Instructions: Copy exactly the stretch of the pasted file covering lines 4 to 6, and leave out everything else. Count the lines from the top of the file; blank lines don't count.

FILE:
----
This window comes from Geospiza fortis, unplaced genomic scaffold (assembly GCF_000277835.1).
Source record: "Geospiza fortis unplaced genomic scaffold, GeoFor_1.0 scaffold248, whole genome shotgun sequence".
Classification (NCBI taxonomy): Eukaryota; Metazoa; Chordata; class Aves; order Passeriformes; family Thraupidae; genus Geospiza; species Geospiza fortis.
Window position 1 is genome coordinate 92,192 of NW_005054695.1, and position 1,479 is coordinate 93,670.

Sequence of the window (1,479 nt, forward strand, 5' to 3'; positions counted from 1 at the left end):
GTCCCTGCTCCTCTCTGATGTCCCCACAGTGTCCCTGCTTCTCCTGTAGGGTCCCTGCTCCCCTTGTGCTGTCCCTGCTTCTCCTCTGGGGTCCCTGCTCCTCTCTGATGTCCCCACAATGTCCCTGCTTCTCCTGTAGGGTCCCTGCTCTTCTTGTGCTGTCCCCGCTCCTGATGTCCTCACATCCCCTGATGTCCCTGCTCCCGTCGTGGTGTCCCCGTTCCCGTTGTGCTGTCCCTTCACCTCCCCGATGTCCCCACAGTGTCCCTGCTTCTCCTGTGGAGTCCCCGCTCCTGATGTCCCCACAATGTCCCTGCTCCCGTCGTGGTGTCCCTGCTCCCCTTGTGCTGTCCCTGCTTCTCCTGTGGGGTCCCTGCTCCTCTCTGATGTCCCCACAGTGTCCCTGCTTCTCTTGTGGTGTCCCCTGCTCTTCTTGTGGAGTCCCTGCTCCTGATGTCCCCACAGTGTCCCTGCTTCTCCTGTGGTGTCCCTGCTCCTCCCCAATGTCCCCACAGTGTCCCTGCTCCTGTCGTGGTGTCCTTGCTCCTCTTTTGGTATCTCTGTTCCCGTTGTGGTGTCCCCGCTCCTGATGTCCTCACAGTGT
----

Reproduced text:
Window position 1 is genome coordinate 92,192 of NW_005054695.1, and position 1,479 is coordinate 93,670.

Sequence of the window (1,479 nt, forward strand, 5' to 3'; positions counted from 1 at the left end):
GTCCCTGCTCCTCTCTGATGTCCCCACAGTGTCCCTGCTTCTCCTGTAGGGTCCCTGCTCCCCTTGTGCTGTCCCTGCTTCTCCTCTGGGGTCCCTGCTCCTCTCTGATGTCCCCACAATGTCCCTGCTTCTCCTGTAGGGTCCCTGCTCTTCTTGTGCTGTCCCCGCTCCTGATGTCCTCACATCCCCTGATGTCCCTGCTCCCGTCGTGGTGTCCCCGTTCCCGTTGTGCTGTCCCTTCACCTCCCCGATGTCCCCACAGTGTCCCTGCTTCTCCTGTGGAGTCCCCGCTCCTGATGTCCCCACAATGTCCCTGCTCCCGTCGTGGTGTCCCTGCTCCCCTTGTGCTGTCCCTGCTTCTCCTGTGGGGTCCCTGCTCCTCTCTGATGTCCCCACAGTGTCCCTGCTTCTCTTGTGGTGTCCCCTGCTCTTCTTGTGGAGTCCCTGCTCCTGATGTCCCCACAGTGTCCCTGCTTCTCCTGTGGTGTCCCTGCTCCTCCCCAATGTCCCCACAGTGTCCCTGCTCCTGTCGTGGTGTCCTTGCTCCTCTTTTGGTATCTCTGTTCCCGTTGTGGTGTCCCCGCTCCTGATGTCCTCACAGTGT